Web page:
Radial Engineering Tonebone TriMode Distortion

Radial Engineering Tonebone TriMode DistortionRadial Engineering Tonebone TriMode Distortion

As the name suggests, the Radial Engineering Tonebone TriMode Distortion has three modes of operation: True Bypass, which is designed to keep your signal clean and uncompromised on its way to the amplifier; Rhythm, where you can adjust the distortion, mid range, and output levels; and Solo, which optimizes your sound with increased control and sustain. Both overdrive modes make use of the built-in 12AX7 tube for that British overdrive tone, blending solid state gain stages for modern levels of saturation with the 12AX7 for vintage warmth. Each section has its own Level and Drive control as well as its own three-position Mid Boost switch. Continue reading “Radial Engineering Tonebone TriMode Distortion”

What is the difference between overdrive and distortion?

best guitar distortionLearn the technical differences between overdrive and distortion, and the role that each plays in your guitar tone.

In discussing the differences between distortion and overdrive, what creates them, and how they’re used, we’ll begin with the relationship between a device’s maximum signal level and its threshold.

Every device in your guitar rig, or your home recording studio, has been designed to accept a maximum signal level. The maximum signal level that a device can accept is called that device’s threshold. If you introduce a signal to a device that exceeds the threshold, the parts of the signal that exceed it will get “clipped” (like tall grass), in various ways. Often, when a signal gets clipped, additional frequencies get created and added to the signal, as a sort of by-product of the clipping. These additional frequencies are known as overtones and harmonics.

Sometimes, the way a signal gets clipped sounds musical, natural, and warm, while at other times it sounds harsh, brittle, and as though there was something wrong with your equipment. Clipping the signal adds a “buzzy/crunchy” character to the tone, and that buzz is what we call distortion. Distortion is everywhere — on TV, in radio, etc. and it is rarely a good thing. Luckily, however, guitar players have found a way to make it work for them.

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The Fulltone OCD – In Search of the Holy Grail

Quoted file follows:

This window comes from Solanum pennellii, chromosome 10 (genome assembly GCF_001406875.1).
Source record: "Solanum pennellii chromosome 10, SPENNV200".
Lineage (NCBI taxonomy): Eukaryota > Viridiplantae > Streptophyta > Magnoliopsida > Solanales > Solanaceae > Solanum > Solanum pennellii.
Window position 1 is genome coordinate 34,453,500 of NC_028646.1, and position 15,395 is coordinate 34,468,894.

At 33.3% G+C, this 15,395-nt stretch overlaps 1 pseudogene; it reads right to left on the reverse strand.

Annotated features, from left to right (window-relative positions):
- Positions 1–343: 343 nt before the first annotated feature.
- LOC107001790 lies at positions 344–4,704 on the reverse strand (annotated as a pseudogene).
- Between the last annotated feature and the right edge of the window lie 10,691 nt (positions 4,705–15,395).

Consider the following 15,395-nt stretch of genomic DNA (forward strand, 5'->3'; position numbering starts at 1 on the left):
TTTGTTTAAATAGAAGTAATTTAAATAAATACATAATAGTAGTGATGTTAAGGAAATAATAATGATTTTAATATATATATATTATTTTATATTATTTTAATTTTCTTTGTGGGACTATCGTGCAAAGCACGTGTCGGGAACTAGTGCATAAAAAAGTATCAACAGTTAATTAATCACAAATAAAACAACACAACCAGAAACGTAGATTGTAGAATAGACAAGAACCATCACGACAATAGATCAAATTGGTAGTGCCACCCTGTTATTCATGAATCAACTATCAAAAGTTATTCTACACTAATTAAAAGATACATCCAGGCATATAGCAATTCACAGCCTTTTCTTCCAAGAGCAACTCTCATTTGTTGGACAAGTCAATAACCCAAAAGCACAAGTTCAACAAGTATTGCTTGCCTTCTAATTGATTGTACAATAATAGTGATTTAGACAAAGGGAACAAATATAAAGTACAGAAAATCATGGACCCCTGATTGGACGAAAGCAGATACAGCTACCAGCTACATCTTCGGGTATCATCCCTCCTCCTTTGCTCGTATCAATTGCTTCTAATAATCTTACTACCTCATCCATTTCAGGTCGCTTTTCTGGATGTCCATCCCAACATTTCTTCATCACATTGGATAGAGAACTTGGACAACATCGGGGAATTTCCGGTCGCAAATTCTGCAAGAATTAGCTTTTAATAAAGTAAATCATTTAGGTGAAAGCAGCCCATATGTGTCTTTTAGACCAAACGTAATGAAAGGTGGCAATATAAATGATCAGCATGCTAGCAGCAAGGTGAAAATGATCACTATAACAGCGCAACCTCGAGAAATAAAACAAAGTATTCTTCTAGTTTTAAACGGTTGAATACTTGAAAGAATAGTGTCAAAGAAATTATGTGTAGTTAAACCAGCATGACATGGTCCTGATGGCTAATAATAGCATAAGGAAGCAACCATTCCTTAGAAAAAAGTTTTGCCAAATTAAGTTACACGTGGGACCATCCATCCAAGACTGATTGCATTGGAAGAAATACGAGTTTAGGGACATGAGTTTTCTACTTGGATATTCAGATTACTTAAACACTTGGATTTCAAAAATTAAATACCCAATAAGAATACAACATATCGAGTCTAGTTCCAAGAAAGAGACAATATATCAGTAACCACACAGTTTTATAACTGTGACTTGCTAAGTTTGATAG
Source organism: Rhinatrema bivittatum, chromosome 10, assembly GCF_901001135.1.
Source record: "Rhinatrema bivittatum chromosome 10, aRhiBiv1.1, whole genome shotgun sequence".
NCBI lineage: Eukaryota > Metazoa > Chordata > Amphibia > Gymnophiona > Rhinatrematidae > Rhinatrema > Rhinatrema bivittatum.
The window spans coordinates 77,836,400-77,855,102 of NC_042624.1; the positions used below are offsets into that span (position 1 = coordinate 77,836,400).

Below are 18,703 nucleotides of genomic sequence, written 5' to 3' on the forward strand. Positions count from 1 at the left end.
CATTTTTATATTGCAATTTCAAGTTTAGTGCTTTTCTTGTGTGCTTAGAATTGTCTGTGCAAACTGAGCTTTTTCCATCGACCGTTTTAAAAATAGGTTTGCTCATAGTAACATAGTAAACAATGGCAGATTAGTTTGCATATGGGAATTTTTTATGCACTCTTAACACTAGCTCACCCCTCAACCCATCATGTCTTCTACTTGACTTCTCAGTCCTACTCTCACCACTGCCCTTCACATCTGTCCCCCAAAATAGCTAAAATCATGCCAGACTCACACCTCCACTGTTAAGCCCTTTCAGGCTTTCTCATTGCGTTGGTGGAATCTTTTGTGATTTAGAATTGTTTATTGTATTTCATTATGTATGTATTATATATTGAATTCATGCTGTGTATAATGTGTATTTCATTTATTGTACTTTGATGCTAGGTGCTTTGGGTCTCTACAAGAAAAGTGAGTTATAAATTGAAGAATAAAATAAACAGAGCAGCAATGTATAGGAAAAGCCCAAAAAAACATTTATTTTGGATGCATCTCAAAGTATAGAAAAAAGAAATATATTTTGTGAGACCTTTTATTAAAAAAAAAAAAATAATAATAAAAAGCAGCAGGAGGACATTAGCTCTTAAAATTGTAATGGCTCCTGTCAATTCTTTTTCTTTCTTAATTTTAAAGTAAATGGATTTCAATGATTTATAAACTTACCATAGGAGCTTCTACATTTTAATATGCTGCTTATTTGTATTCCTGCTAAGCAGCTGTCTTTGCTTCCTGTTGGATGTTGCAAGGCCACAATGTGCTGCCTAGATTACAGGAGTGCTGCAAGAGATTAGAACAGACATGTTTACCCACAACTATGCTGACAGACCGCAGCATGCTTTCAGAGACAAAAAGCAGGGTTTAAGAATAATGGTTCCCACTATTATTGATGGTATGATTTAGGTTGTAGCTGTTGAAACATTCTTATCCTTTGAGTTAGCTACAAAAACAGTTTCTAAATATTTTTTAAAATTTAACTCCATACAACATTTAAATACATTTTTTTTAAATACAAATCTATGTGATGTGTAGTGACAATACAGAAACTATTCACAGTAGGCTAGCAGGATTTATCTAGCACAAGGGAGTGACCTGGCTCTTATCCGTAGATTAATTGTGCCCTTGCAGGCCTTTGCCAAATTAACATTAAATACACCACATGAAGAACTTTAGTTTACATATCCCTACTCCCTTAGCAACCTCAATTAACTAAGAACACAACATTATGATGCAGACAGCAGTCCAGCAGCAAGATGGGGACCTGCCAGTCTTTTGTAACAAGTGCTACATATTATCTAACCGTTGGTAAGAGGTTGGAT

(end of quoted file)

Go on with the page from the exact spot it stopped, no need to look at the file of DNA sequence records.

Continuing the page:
Fulltone OCDAn incredible palate of overdrive sounds in one little pedal.

One of the things that seems to be particularly high on the list of priorities for guitarists is how to achieve the perfect driven sound. There are so many overdrive / distortion pedals out there. You could spend all day and night just trying them all out, to see which one sounds best. Although guitars, amps and even pickups are often candidates for “Best of the Best” ranking among guitarists, the overdrive pedal seems to hold a special place in our hearts, as a critical component to our sound and an item that we keep ourselves in an unrelenting search for.
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MXR M78 Custom Badass ’78 Distortion

MXR M78 Custom Badass '78 DistortionMXR’s new ’78 Bad Ass is a dammed good distortion pedal that offers true bypass and a warm sound, at a very reasonable price.

OK, this thing is pretty good. The kicker is that it retails for under $100. At that price range, true bypass and warm analog distortion is definitely a feature set that should impress anyone. Of course this is all very subjective. You have to factor in your setup, taste, and playing style. That said, all things considered, it’s a strong pedal.  I’m not too sure what the ’78 stands for. I guess I don’t really care, but I am curious.
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Ibanez TS9 Tube Screamer – Still Going Strong After 30 Years

Ibanez TS9 Tube ScreamerStarting with the TS-808, these little green monsters — known as “tube screamers” — have been gracing the pedal boards of guitarists for more than 30 years.

Over the years, the shade of green and look of the pedal have morphed a bit, but the popularity has never waned.

I remember these pedals being quite popular back in the late ’70s, but I think most would agree that it was Stevie Ray Vaughan who played a pretty big role in the TS9’s surge in popularity. Eric Johnson was also a fan and known to use one to a large degree. What’s amazing is that over all these years, and through all the reissues, the overall design has never really changed. This is most likely due to the fact that Ibanez had no reason to fix what was not broken. Many guitarists love the Tube Screamer, and many have loved it just the way it is.
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